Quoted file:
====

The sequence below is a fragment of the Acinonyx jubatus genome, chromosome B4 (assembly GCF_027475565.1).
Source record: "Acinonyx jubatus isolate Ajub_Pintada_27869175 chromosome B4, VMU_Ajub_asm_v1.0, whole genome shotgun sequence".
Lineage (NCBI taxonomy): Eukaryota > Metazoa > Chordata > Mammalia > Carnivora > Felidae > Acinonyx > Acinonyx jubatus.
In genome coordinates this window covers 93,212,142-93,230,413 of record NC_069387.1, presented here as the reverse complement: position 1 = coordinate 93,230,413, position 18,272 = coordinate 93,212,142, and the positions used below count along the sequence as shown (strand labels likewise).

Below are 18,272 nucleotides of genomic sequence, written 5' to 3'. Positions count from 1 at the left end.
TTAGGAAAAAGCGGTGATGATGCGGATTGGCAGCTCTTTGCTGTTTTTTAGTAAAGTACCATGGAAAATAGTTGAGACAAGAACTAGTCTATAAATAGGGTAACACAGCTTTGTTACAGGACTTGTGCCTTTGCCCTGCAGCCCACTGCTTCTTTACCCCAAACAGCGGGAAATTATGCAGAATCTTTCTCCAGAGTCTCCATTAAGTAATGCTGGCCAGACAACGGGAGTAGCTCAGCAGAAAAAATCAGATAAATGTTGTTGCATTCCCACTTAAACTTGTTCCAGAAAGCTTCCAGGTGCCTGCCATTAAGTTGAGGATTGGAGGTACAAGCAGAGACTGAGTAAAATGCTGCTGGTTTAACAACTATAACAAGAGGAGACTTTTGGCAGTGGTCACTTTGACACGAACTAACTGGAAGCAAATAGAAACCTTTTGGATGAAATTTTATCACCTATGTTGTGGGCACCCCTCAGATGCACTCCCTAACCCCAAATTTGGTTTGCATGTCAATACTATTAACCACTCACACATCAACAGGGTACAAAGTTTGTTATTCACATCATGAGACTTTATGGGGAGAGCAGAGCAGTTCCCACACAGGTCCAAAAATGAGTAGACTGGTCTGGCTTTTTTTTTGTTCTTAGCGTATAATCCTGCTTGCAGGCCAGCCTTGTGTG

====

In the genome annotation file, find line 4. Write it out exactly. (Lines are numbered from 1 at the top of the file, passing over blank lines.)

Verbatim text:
In genome coordinates this window covers 93,212,142-93,230,413 of record NC_069387.1, presented here as the reverse complement: position 1 = coordinate 93,230,413, position 18,272 = coordinate 93,212,142, and the positions used below count along the sequence as shown (strand labels likewise).